The Detroit Pistons are unsurprisingly headed back to the NBA Draft Lottery for the third consecutive year.

It was expected to be another transition year for the rebuilding Pistons and it has been just that as the losses piled up from the get-go. With only two games remaining this season, they sport a 23-57 record and have alternated with the Orlando Magic for last place in the Eastern Conference all year long.

By the numbers, it may seem like this was a lost year for this proud franchise that has won three NBA championships and once made six consecutive Eastern Conference Finals appearances in the mid-2000s. They have fallen off in dramatic fashion since those glory days, but hidden beneath all the losing this season are legitimate reasons for hope that better times are on the horizon.

At the center of it all is last year’s first overall pick Cade Cunningham. While the 6’6 guard may not win this year’s Rookie of the Year award given the impact that his rivals have made on playoff-bound teams, he has not disappointed.

Cunningham has shrugged off an injury-marred start to the season and is living up to the lofty expectations that come with his prestigious draft spot. He is at the heart of this team’s future and has proven to be a worthy centerpiece for them to build around moving forward with per-game averages of 17.3 points, 5.5 rebounds, 5.5 assists, and 1.2 steals.

These statistics, together with his deliberate style of play and ability to control the tempo as a big point guard, have inevitably led to comparisons with Luka Doncic.

The Dallas Mavericks’ fourth-year guard provides a glimpse of what Cunningham can become not too far down the road. The similarities in their game were strikingly evident when they faced one another in their most recent meeting at the Little Caesars Arena.

Doncic and the Mavericks convincingly blew out the Pistons, 131-113, for their 50th win in what has been their most successful campaign together so far. A major driver behind Dallas’ success is their all-in commitment to putting the ball in the hands of their 23-year-old wunderkind.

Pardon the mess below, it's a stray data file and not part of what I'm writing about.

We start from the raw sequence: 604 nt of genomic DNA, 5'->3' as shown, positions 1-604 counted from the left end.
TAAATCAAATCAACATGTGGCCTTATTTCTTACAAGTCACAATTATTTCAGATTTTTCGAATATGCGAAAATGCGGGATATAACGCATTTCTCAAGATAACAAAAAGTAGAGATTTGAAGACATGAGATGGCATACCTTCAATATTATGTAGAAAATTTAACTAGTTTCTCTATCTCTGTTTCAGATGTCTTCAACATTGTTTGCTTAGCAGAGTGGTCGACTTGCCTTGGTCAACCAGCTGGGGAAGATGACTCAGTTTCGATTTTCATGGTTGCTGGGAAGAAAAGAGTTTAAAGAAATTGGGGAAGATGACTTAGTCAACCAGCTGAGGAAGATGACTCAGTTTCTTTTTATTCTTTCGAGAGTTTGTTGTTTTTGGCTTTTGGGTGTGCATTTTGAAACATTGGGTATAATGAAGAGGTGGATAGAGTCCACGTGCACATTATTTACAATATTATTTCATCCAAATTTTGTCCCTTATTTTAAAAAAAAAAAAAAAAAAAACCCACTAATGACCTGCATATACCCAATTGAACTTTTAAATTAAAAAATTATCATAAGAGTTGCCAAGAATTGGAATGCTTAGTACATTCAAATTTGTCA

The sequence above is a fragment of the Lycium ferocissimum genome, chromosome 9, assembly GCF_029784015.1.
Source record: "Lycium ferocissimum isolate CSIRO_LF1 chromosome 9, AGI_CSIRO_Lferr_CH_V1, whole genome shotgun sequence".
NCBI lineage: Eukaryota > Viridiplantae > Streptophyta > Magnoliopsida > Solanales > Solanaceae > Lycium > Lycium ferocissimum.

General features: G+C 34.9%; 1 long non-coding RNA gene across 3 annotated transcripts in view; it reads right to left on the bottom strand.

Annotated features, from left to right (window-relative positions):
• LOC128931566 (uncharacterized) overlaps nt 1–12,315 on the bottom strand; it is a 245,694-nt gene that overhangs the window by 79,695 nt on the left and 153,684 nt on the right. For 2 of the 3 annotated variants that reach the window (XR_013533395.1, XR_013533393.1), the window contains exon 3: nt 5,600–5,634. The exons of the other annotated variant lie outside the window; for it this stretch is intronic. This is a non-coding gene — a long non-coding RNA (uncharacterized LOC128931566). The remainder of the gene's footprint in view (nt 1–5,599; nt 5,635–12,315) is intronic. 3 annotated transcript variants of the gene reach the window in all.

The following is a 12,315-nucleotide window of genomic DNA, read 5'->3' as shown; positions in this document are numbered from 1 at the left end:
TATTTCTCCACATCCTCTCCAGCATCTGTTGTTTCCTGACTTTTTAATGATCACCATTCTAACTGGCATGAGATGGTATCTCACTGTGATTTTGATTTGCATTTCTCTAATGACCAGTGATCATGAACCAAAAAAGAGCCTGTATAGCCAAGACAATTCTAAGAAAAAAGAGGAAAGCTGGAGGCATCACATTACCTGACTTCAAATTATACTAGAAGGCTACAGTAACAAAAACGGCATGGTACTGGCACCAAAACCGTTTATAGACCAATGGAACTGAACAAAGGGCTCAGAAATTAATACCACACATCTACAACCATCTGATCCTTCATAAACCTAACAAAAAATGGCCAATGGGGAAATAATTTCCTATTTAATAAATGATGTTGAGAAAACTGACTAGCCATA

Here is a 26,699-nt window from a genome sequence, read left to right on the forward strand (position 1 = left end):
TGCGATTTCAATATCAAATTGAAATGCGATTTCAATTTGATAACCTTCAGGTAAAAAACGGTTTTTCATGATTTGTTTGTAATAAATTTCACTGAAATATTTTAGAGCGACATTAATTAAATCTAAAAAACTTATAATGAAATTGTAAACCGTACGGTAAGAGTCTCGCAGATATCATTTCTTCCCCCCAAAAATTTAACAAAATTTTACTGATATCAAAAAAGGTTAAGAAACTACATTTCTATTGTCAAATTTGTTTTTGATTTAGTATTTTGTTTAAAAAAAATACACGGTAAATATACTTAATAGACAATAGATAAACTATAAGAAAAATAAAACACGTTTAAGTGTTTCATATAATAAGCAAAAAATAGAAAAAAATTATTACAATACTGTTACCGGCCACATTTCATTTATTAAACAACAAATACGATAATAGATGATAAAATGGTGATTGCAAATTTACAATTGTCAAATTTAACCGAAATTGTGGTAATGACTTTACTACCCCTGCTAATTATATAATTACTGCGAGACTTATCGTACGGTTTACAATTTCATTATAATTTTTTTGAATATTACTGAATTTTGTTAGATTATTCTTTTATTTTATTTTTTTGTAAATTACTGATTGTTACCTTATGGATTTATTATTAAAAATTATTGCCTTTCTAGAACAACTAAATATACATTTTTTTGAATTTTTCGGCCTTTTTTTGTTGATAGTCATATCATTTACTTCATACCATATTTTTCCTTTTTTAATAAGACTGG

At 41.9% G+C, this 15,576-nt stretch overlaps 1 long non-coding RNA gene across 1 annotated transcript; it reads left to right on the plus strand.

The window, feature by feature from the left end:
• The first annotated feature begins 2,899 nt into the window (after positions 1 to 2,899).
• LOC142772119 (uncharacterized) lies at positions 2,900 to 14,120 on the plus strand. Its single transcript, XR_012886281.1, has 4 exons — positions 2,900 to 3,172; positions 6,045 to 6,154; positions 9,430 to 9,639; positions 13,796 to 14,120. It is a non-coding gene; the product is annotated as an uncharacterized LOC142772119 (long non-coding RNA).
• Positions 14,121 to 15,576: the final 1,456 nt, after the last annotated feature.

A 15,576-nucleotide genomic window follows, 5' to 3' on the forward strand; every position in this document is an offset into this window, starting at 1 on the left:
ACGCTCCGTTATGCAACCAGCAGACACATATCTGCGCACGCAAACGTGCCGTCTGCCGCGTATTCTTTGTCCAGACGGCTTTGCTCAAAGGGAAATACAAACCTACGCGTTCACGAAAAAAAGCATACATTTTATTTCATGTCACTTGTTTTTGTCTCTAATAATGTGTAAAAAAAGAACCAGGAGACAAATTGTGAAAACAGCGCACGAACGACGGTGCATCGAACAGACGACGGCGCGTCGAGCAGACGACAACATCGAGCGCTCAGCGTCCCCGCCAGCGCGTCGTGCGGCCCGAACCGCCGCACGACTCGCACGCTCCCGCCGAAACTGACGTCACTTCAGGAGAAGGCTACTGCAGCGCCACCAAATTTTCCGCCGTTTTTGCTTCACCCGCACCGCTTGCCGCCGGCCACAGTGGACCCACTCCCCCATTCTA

Instead of searching for another ball dominant scorer to theoretically alleviate his load, they have chosen to surround him with a low-maintenance supporting cast to spread the floor and compete on defense. They doubled down on this strategy by trading away Kristaps Porzingis to the Washington Wizards at this year’s trade deadline and it will be interesting to see how far Detroit goes in emulating this blueprint with Cunningham.

In the case of the Pistons, their version of Porzingis is Jerami Grant who has been the team’s leading scorer over the past two seasons. The 27-year-old forward initially made his name in the league as a versatile defensive specialist and has been miscast as a primary scorer since arriving in Detroit almost two years ago.


The version of Grant that played for the Oklahoma City Thunder and Denver Nuggets in previous seasons would be a fantastic fit alongside Cunningham. He could thrive in a similar role to that of Dorian Finney-Smith in Dallas–spacing the floor and taking on the opponent’s top perimeter scorer–though it may be difficult to bring him back to this line of work after he spent two years doing a mediocre Tracy McGrady impersonation.